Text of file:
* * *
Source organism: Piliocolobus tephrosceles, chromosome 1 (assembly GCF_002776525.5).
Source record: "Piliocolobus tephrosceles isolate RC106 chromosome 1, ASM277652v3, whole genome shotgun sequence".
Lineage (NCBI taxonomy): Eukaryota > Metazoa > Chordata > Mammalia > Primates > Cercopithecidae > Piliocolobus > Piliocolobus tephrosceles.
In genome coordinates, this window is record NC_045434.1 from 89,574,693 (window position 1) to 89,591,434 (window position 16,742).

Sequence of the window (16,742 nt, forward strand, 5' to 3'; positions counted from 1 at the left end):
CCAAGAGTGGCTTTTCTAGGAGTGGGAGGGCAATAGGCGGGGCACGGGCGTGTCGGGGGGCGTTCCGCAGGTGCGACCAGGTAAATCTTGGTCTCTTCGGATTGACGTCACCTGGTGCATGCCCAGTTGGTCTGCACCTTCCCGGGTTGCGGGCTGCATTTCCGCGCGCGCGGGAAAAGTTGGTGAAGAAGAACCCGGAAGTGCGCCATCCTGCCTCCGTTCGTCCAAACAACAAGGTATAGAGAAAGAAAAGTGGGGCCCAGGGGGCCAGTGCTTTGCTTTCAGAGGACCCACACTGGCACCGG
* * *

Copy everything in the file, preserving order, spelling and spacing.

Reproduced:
Source organism: Piliocolobus tephrosceles, chromosome 1 (assembly GCF_002776525.5).
Source record: "Piliocolobus tephrosceles isolate RC106 chromosome 1, ASM277652v3, whole genome shotgun sequence".
Lineage (NCBI taxonomy): Eukaryota > Metazoa > Chordata > Mammalia > Primates > Cercopithecidae > Piliocolobus > Piliocolobus tephrosceles.
In genome coordinates, this window is record NC_045434.1 from 89,574,693 (window position 1) to 89,591,434 (window position 16,742).

Sequence of the window (16,742 nt, forward strand, 5' to 3'; positions counted from 1 at the left end):
CCAAGAGTGGCTTTTCTAGGAGTGGGAGGGCAATAGGCGGGGCACGGGCGTGTCGGGGGGCGTTCCGCAGGTGCGACCAGGTAAATCTTGGTCTCTTCGGATTGACGTCACCTGGTGCATGCCCAGTTGGTCTGCACCTTCCCGGGTTGCGGGCTGCATTTCCGCGCGCGCGGGAAAAGTTGGTGAAGAAGAACCCGGAAGTGCGCCATCCTGCCTCCGTTCGTCCAAACAACAAGGTATAGAGAAAGAAAAGTGGGGCCCAGGGGGCCAGTGCTTTGCTTTCAGAGGACCCACACTGGCACCGG